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Only then can they begin to make a mark on the illiteracy rate, shaving off one percent for every 700,000 taught.
National campaigns have helped reduce the country’s illiteracy rate from over 40 percent in 1991 to about 26 percent today.
Despite free education and long- running literacy programmes, the number of illiterates has changed little in over two decades.
Nearly 17 million adult Egyptians can neither read nor write, according to recent government data.
“Once a girl hits a certain age, especially in countries where there’s early marriage, her chances of being pulled out of school increase,” says Diane Prouty of the Girls’ Improved Learning Outcomes (GILO), a USAID-funded project to increase girls’ access to quality education in rural Egyptian communities.
“In addition, girls spend more hours doing housework and chores than boys, so they have less time to study or sleep.” Women account for 69 percent of illiterates in Egypt.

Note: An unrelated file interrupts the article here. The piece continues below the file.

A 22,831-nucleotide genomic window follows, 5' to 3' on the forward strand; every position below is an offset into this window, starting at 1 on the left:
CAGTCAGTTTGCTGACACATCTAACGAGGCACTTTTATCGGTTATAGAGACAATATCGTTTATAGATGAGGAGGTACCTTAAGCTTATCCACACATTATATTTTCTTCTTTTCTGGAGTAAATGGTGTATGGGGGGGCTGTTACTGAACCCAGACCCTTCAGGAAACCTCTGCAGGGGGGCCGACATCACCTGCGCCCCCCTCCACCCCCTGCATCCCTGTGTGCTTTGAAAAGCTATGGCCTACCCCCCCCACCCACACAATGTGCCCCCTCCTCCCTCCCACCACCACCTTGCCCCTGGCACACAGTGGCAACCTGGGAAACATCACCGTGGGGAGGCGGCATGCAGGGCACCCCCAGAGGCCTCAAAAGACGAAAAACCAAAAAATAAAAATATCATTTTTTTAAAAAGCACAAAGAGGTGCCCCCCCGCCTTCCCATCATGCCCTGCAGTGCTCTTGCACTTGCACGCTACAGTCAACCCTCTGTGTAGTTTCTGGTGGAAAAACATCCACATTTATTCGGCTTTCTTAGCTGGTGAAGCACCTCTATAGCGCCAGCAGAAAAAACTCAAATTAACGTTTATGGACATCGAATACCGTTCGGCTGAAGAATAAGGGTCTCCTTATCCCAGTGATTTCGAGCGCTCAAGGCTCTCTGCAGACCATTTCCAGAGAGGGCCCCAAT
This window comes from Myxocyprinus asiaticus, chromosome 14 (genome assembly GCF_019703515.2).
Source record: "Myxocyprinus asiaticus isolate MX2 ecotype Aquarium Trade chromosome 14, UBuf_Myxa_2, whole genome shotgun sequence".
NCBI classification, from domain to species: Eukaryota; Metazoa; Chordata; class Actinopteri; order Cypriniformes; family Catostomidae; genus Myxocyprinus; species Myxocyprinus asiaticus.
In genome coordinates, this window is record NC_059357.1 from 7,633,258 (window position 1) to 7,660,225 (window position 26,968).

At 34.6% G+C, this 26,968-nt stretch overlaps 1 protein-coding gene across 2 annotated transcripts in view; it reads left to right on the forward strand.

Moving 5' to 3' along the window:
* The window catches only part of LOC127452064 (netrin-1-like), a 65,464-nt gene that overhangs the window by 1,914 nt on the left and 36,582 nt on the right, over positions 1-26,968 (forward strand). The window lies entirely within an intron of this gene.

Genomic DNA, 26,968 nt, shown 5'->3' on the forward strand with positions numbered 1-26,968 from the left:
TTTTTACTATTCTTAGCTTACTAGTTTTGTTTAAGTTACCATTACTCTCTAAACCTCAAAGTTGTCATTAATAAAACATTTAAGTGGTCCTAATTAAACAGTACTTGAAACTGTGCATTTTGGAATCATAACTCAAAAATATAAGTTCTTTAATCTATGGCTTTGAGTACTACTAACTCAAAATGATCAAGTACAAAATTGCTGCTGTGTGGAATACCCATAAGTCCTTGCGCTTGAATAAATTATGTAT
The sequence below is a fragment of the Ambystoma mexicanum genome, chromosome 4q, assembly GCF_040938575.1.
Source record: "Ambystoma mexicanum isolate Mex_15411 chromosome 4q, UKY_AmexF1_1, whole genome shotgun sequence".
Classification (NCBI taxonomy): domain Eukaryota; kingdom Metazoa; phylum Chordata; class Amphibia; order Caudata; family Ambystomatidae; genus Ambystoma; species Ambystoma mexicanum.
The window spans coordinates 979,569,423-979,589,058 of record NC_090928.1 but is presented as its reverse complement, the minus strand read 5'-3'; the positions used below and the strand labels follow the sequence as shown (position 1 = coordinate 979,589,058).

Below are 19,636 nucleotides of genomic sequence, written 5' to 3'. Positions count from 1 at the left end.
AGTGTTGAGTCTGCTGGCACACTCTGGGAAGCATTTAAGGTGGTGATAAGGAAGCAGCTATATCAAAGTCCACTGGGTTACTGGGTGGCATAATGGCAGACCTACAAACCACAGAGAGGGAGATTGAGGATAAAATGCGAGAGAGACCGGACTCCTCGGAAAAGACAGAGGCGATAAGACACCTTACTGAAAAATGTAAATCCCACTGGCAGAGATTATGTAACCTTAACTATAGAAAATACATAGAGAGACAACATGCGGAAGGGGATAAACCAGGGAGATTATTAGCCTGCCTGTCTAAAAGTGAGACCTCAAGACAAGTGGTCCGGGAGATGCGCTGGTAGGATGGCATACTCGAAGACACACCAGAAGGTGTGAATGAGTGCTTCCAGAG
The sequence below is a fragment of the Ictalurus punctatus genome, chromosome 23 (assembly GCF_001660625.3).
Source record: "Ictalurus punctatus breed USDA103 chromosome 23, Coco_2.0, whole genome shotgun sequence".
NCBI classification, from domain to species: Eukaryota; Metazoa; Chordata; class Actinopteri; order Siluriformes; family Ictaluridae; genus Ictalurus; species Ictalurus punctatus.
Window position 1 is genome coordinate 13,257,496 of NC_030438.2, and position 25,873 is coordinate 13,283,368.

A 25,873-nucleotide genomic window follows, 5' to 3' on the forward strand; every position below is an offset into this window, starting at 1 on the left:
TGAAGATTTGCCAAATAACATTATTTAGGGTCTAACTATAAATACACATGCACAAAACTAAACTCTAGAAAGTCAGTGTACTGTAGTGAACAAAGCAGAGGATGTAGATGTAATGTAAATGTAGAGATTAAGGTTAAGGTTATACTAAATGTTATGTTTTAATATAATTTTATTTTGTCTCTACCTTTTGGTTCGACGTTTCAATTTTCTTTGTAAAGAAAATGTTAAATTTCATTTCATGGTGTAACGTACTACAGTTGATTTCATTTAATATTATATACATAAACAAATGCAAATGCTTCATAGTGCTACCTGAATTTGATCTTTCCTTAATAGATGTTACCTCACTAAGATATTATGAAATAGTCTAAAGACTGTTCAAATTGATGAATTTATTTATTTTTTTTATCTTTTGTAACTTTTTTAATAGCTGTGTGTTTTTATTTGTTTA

Gholam, however, says the statistics may not accurately reflect the significant progress made by organisations and individuals working outside the state education system.
“It’s very easy to get statistics for children in schools and those in formal learning- you can follow and track them,” she says. Literacy is not only taught by the government; it is also taught by civil society, peers and family members.” Literacy campaigns are utilising informal learning, encouraging university students to instruct their peers and literate family members to teach their relatives.
Tawdros says parents are less willing to invest in their daughters than their sons because they believe that by their late teens the girls will likely “marry off and move away.” Education specialists say the pressure on girls increases significantly after puberty.Development experts prefer to see the glass half full.Ghada Gholam, an education programme specialist at UNESCO Egypt, has no illusions about the extent of the problem, but says progress in reducing Egypt’s illiteracy rate should not be overlooked.But some say the government needs to show stronger commitment to mandatory education, stiffening the punishment for parents who fail to register their children or withdraw them from school.The current penalty for taking a child out of school is a 1.80 dollar fine, though it is rarely enforced.